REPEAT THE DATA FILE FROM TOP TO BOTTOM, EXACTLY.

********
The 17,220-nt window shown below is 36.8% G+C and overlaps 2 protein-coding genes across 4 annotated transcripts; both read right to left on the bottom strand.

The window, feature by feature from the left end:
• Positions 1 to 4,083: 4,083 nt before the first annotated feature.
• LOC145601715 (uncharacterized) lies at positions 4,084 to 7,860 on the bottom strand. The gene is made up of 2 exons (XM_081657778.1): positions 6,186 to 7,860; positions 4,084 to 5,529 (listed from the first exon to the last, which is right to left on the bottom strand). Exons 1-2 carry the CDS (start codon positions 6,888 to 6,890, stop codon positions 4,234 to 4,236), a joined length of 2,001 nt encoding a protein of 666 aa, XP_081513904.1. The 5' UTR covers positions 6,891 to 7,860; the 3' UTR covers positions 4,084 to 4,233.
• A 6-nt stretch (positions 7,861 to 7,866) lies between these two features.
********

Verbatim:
The 17,220-nt window shown below is 36.8% G+C and overlaps 2 protein-coding genes across 4 annotated transcripts; both read right to left on the bottom strand.

The window, feature by feature from the left end:
• Positions 1 to 4,083: 4,083 nt before the first annotated feature.
• LOC145601715 (uncharacterized) lies at positions 4,084 to 7,860 on the bottom strand. The gene is made up of 2 exons (XM_081657778.1): positions 6,186 to 7,860; positions 4,084 to 5,529 (listed from the first exon to the last, which is right to left on the bottom strand). Exons 1-2 carry the CDS (start codon positions 6,888 to 6,890, stop codon positions 4,234 to 4,236), a joined length of 2,001 nt encoding a protein of 666 aa, XP_081513904.1. The 5' UTR covers positions 6,891 to 7,860; the 3' UTR covers positions 4,084 to 4,233.
• A 6-nt stretch (positions 7,861 to 7,866) lies between these two features.